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The Sauk County Humane Society is an open admission shelter - no animal is ever turned away.

The Sauk County Humane Society (SCHS) is an open admissions shelter and turns no animal away in its time of need, no matter what its age, condition, extent of injuries, or behavior. Click on the About Us tab to learn more!sauk-county-humane-society-baraboo-wi-home



Dog of the Week

Layla (2)

Layla is a seven year old pug mix who was surrendered because her owner could no longer keep her. She is a playful and friendly dog who would do well with a home as an only dog. Layla walks nicely on a leash and knows the commands sit and dance. She would be great with children and adults of any age. She is spayed and up to date on all vaccinations.


Cat of the Week

Helen & Vera2

Helen and Vera
Helen and Vera are a bonded pair. They were surrendered to the shelter because their owner had too many animals. Helen is a three old domestic short hair cat and Vera is a one year old domestic short hair cat. They are both quiet, affectionate cats. Helen and Vera would do fine in just about any kind of home where they can play and have lots of lap time. They are spayed and up to date on all initial vaccinations.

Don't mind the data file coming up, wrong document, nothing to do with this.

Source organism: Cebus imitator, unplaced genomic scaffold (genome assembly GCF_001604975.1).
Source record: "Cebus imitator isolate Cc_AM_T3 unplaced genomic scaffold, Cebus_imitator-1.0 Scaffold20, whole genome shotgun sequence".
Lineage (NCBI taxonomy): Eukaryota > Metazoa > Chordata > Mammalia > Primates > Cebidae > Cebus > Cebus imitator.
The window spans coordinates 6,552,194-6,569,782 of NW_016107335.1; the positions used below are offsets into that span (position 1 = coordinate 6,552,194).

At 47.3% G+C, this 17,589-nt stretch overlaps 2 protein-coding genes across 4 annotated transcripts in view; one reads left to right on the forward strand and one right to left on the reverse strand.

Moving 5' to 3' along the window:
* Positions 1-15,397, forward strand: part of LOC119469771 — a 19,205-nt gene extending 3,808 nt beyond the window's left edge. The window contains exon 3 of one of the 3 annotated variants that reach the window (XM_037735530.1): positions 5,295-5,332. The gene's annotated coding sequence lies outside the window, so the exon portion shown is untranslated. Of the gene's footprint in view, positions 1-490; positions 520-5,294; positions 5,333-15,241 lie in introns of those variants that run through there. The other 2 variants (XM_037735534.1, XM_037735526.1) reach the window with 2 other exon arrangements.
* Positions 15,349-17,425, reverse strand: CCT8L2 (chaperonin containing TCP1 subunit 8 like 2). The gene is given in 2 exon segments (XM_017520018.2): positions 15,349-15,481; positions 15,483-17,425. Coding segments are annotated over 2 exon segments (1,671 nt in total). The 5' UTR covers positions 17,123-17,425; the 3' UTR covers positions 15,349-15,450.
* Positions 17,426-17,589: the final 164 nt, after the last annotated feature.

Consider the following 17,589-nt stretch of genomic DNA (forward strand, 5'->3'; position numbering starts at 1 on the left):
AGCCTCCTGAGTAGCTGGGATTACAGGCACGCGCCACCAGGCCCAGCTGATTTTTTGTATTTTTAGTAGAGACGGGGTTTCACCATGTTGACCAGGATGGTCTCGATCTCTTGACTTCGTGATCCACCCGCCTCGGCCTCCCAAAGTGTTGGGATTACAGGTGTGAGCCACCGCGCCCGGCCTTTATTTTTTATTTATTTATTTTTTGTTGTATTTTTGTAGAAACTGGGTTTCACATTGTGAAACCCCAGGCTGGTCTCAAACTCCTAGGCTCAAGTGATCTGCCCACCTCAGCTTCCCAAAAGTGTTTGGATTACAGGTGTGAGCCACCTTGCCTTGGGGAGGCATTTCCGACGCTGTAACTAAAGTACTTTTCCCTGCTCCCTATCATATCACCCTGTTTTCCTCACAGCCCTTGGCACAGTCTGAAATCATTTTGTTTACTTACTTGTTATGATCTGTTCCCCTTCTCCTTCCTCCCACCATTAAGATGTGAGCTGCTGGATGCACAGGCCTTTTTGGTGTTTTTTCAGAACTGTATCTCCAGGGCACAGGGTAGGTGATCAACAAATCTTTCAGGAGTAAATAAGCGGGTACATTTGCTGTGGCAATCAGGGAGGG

Have You Ever Thought About Fostering?

PuppiesEveryone enjoys hearing the updates, and seeing the wonderful pictures we receive from our volunteers while they have foster animals in their homes, then witnessing the wonderful adoptions at the shelter, right? Now it could be your turn to be a part of this process! Are you interested in helping us save and care for more cats, kittens, puppies and/or dogs simply by opening up your home? Have you thought about it, but weren’t sure exactly what fostering entails? Now is the PEFECT time to ask! As a volunteer at the Sauk County Humane Society, you have a wonderful and rewarding opportunity to directly help the lives of animals that come through our door.

The need for committed foster families is especially urgent from spring to fall, known in the animal shelter world as “kitten season.” Cats (and many animals in general) tend to breed in warm weather, which means local animal shelters get flooded with litters, sometimes accompanied by their moms, but very often orphaned. These babies can’t stay in the shelters–their undeveloped immune systems make them susceptible to diseases carried by other animals.

Fostering in a home environment where they are able to grow and thrive makes a world of a difference to these animals. You are saving lives and creating a positive outcome for these innocent creatures! The shelter is always taking applications for foster families, but ESPECIALLY now! Already have animals at home? That’s okay! You can have current pets at home and still foster dogs/cats. Call at the shelter at (608) 356-2520 or send the Volunteer Coordinator an email at and we’ll work to get you on the fast track to becoming a foster parent!